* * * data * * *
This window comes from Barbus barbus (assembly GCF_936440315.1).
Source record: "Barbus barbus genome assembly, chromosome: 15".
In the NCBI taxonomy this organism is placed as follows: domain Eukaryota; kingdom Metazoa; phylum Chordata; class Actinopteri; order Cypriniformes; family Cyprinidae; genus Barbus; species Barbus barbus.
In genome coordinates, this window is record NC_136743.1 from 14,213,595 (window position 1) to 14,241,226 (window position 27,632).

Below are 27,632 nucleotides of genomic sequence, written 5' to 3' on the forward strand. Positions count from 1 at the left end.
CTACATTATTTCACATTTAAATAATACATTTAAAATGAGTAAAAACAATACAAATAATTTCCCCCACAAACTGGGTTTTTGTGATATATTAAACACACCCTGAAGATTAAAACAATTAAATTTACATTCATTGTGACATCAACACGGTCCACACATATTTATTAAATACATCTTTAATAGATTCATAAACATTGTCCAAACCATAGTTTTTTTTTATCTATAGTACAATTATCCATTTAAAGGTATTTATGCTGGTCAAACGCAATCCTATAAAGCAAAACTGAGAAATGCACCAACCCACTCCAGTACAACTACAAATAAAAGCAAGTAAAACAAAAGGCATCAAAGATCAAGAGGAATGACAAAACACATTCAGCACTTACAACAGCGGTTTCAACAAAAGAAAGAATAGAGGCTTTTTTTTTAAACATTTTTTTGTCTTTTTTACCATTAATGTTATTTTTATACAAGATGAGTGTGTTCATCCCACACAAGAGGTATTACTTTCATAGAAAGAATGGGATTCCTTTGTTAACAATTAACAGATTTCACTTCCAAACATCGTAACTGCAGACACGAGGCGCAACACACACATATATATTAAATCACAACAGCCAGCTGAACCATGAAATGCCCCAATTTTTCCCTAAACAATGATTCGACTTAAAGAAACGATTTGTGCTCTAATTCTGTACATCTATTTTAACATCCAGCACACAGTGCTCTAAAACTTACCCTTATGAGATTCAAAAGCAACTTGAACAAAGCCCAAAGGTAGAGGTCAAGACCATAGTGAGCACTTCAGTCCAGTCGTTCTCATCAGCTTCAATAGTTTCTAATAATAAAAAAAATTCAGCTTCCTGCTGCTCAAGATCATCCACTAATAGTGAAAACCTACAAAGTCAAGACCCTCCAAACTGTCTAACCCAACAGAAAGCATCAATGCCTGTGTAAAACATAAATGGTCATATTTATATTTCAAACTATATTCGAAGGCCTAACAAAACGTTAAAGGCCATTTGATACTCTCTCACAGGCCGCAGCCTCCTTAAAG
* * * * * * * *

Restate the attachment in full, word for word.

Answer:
This window comes from Barbus barbus (assembly GCF_936440315.1).
Source record: "Barbus barbus genome assembly, chromosome: 15".
In the NCBI taxonomy this organism is placed as follows: domain Eukaryota; kingdom Metazoa; phylum Chordata; class Actinopteri; order Cypriniformes; family Cyprinidae; genus Barbus; species Barbus barbus.
In genome coordinates, this window is record NC_136743.1 from 14,213,595 (window position 1) to 14,241,226 (window position 27,632).

Below are 27,632 nucleotides of genomic sequence, written 5' to 3' on the forward strand. Positions count from 1 at the left end.
CTACATTATTTCACATTTAAATAATACATTTAAAATGAGTAAAAACAATACAAATAATTTCCCCCACAAACTGGGTTTTTGTGATATATTAAACACACCCTGAAGATTAAAACAATTAAATTTACATTCATTGTGACATCAACACGGTCCACACATATTTATTAAATACATCTTTAATAGATTCATAAACATTGTCCAAACCATAGTTTTTTTTTATCTATAGTACAATTATCCATTTAAAGGTATTTATGCTGGTCAAACGCAATCCTATAAAGCAAAACTGAGAAATGCACCAACCCACTCCAGTACAACTACAAATAAAAGCAAGTAAAACAAAAGGCATCAAAGATCAAGAGGAATGACAAAACACATTCAGCACTTACAACAGCGGTTTCAACAAAAGAAAGAATAGAGGCTTTTTTTTTAAACATTTTTTTGTCTTTTTTACCATTAATGTTATTTTTATACAAGATGAGTGTGTTCATCCCACACAAGAGGTATTACTTTCATAGAAAGAATGGGATTCCTTTGTTAACAATTAACAGATTTCACTTCCAAACATCGTAACTGCAGACACGAGGCGCAACACACACATATATATTAAATCACAACAGCCAGCTGAACCATGAAATGCCCCAATTTTTCCCTAAACAATGATTCGACTTAAAGAAACGATTTGTGCTCTAATTCTGTACATCTATTTTAACATCCAGCACACAGTGCTCTAAAACTTACCCTTATGAGATTCAAAAGCAACTTGAACAAAGCCCAAAGGTAGAGGTCAAGACCATAGTGAGCACTTCAGTCCAGTCGTTCTCATCAGCTTCAATAGTTTCTAATAATAAAAAAAATTCAGCTTCCTGCTGCTCAAGATCATCCACTAATAGTGAAAACCTACAAAGTCAAGACCCTCCAAACTGTCTAACCCAACAGAAAGCATCAATGCCTGTGTAAAACATAAATGGTCATATTTATATTTCAAACTATATTCGAAGGCCTAACAAAACGTTAAAGGCCATTTGATACTCTCTCACAGGCCGCAGCCTCCTTAAAG